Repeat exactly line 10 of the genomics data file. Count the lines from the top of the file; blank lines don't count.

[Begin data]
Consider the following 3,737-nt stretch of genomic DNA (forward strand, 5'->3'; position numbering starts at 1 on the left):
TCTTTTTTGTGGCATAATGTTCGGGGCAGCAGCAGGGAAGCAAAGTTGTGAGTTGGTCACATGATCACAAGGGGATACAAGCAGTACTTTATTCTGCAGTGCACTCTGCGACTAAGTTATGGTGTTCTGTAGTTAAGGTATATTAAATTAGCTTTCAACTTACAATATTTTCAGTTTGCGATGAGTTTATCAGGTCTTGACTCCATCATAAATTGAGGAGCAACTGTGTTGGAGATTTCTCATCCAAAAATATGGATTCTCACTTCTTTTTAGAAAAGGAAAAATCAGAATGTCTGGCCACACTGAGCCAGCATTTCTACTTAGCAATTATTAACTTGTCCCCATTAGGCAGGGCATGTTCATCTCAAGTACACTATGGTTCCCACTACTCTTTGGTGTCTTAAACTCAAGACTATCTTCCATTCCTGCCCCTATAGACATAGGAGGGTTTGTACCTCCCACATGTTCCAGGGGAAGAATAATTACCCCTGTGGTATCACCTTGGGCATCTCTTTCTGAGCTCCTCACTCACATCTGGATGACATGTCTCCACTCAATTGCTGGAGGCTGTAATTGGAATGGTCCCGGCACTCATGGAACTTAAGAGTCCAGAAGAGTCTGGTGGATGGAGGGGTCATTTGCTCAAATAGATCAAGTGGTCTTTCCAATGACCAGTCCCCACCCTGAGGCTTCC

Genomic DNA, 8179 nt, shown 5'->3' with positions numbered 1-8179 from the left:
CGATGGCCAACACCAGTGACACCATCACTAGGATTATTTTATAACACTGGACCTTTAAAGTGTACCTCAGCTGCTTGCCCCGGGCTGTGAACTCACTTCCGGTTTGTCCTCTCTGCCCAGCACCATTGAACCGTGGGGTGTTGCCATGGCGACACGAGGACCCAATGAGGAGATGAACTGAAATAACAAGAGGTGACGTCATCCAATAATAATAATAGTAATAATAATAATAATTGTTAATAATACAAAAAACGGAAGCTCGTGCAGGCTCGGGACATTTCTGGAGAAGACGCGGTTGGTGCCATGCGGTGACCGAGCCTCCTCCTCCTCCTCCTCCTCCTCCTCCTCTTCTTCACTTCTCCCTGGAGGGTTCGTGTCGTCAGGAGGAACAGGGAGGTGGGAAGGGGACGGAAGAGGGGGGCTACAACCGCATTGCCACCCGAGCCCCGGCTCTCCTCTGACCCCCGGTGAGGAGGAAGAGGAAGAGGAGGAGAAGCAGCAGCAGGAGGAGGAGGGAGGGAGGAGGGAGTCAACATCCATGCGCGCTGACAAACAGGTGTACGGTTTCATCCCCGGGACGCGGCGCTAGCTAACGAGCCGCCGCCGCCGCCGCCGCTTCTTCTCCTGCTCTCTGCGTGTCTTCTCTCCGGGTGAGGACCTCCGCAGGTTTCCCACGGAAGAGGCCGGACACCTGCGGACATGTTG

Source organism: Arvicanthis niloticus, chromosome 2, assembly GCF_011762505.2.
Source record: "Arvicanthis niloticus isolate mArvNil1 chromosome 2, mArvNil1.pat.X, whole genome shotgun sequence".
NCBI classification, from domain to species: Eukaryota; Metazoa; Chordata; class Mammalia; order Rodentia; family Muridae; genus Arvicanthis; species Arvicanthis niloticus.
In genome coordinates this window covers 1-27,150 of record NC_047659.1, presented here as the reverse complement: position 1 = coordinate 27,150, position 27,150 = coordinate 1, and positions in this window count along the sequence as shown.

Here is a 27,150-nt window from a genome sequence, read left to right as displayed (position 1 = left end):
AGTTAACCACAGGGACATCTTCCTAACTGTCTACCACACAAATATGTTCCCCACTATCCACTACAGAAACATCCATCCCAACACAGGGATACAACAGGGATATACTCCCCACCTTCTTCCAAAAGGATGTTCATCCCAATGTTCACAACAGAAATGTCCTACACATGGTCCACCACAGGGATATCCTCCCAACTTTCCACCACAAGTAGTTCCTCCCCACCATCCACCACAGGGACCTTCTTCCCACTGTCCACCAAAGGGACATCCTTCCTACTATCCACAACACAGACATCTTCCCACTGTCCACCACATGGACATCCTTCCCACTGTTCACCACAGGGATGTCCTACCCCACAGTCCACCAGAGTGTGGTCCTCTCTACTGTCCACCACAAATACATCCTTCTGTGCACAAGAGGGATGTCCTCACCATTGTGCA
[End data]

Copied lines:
AGTTAACCACAGGGACATCTTCCTAACTGTCTACCACACAAATATGTTCCCCACTATCCACTACAGAAACATCCATCCCAACACAGGGATACAACAGGGATATACTCCCCACCTTCTTCCAAAAGGATGTTCATCCCAATGTTCACAACAGAAATGTCCTACACATGGTCCACCACAGGGATATCCTCCCAACTTTCCACCACAAGTAGTTCCTCCCCACCATCCACCACAGGGACCTTCTTCCCACTGTCCACCAAAGGGACATCCTTCCTACTATCCACAACACAGACATCTTCCCACTGTCCACCACATGGACATCCTTCCCACTGTTCACCACAGGGATGTCCTACCCCACAGTCCACCAGAGTGTGGTCCTCTCTACTGTCCACCACAAATACATCCTTCTGTGCACAAGAGGGATGTCCTCACCATTGTGCA